The part shown to the left was produced as follows. Here, the pseudo-fibers are supported by densely printed end blocks. The printed preform is removed from the powder bed after heating to set the binder. It is then inserted into a die and pressure-infiltrated with molten metal. After removal from the die, a net-shaped component is produced with little need for additional machining. The concept of macroscopically toughened composites has many possibilities:

·        enhanced material properties including:

·        toughness

·        wear

·        thermal or electrical conductivity

·        thermal expansivity

·        ability to locally vary toughness or wear properties

·      Medical Applications: Drug Delivery Devices

MIT has issued Therics, Inc. a license for the production of time-release drug-delivery devices. Using a multiple jet printhead, extremely accurate quantities of several drugs can be printed into a bio-compatible, water-soluble substrate designed to time-release these drugs into the bloodstream.

3D Printing, now used primarily as a tool for processing metal and ceramic prototypes, has many advantages over other rapid prototyping technologies. It is capable of specific spatial deposition of multiple materials with fine resolution and control over local composition and microstructure. It is particularly worthy for fabricating functionally graded structures.

These aspects of the 3DPTM process offer new possibilities for the fabrication of drug delivery systems. The ability to spatially control the deposition of multiple drugs, the level of porosity, and the strategic positioning of matrix modifiers will be important in designing the next generation of chronopharmacological drug delivery systems. 3D Printing has the ability to fabricate oral dosage forms for sustained release, controlled release, targeted release, cyclical release, or any combination of these. More precise spatial and temporal placement of drug into the body will reduce the size and number of doses, and this will thereby increase the therapeutic efficiency and safety of drugs, and help assist patient compliance.

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3D printed model / 3D printed model

Objet Bio-Compatible material (MED610™) is a rigid material featuring great dimensional stability and colorless transparency. The material is ideal for applications requiring prolonged skin contact of over 30 days and short term mucosal-membrane contact of up to 24 hours

Much of the current research still concerns proving itself with the 3D Printing concept. Recent testing shows that 3D Printing is able to deliver precise drug dosage control, and cross-sample contamination was not detected. It has also been shown that samples with varying bulk densities and porosities can be fabricated, and that this in turn leads to great flexibility in the release kinetics. We are now engineering composite tablets which contain both regions of an erosion-type and a diffusion-type release mechanism. These composite devices are currently being designed for specific applications involving the delivery of antihistamine and anti-inflammatory medications.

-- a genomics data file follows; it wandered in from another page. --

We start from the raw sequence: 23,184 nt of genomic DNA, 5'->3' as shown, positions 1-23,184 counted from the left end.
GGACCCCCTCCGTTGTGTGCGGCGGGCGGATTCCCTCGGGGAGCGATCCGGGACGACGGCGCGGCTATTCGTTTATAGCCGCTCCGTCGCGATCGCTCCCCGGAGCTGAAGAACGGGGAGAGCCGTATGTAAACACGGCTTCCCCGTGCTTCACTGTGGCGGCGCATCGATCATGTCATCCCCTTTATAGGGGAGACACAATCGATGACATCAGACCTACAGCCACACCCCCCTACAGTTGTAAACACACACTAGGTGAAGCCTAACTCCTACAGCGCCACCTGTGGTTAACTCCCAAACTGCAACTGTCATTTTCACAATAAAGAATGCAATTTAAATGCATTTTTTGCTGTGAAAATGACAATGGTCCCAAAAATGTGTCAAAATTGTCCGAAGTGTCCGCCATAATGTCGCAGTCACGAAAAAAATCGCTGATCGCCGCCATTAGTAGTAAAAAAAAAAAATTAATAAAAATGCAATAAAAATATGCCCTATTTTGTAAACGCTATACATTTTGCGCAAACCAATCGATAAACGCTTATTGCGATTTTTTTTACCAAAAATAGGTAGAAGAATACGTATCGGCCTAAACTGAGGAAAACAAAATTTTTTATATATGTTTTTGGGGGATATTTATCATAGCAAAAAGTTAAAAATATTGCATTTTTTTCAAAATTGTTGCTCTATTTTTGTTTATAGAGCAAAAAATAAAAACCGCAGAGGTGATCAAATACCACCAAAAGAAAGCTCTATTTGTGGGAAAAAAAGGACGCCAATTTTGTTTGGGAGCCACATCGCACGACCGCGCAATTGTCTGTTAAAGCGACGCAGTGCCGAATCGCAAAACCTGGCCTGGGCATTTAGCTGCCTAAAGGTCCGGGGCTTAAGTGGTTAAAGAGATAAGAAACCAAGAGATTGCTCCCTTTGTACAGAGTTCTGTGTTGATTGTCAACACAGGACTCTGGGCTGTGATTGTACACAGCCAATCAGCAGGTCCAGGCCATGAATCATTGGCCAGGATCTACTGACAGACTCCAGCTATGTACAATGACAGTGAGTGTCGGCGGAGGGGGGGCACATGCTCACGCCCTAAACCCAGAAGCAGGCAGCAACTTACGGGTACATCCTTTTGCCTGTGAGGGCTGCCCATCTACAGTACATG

·        Porous Ceramic Filters

Specific Surface, Inc. has licensed the 3DPTM process for the production of porous ceramic filters with complex internal structures. The flexibility of 3DPTM allows the filter design to be tailored by a combination of geometry and particle size. This results in filter products with up to 10 times greater efficiency than conventional filters. One use of their products is in coal-burning power plants, which use the filters to remove particles from stack gases.

·      Experimental Geometries

1.Surface textures

Front-end CAD systems, combined with the geometric flexibility of 3D Printing have the potential for creating some dramatic new geometry. In the parts shown here, a surface texture was defined in CAD and then mapped onto different solids. Such surface textures can be used to enhance heat transfer or create a prescribed surface roughness, for example.

2. Truss structures

Truss structures of any complexity can be generated and printed by 3DPTM. This feature can be used for thermal isolation (injection molding), or to create a part with prescribed weaknesses (casting). In one application, a ceramic shell was designed with truss structures supporting and surrounding the shell wall. This shell was designed to fail as the poured metal cools, thus eliminating the problem of “hot tears.”

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3DP part with fine surface feature mapped onto a                                                        Lattice structures by 3DP

geometric solid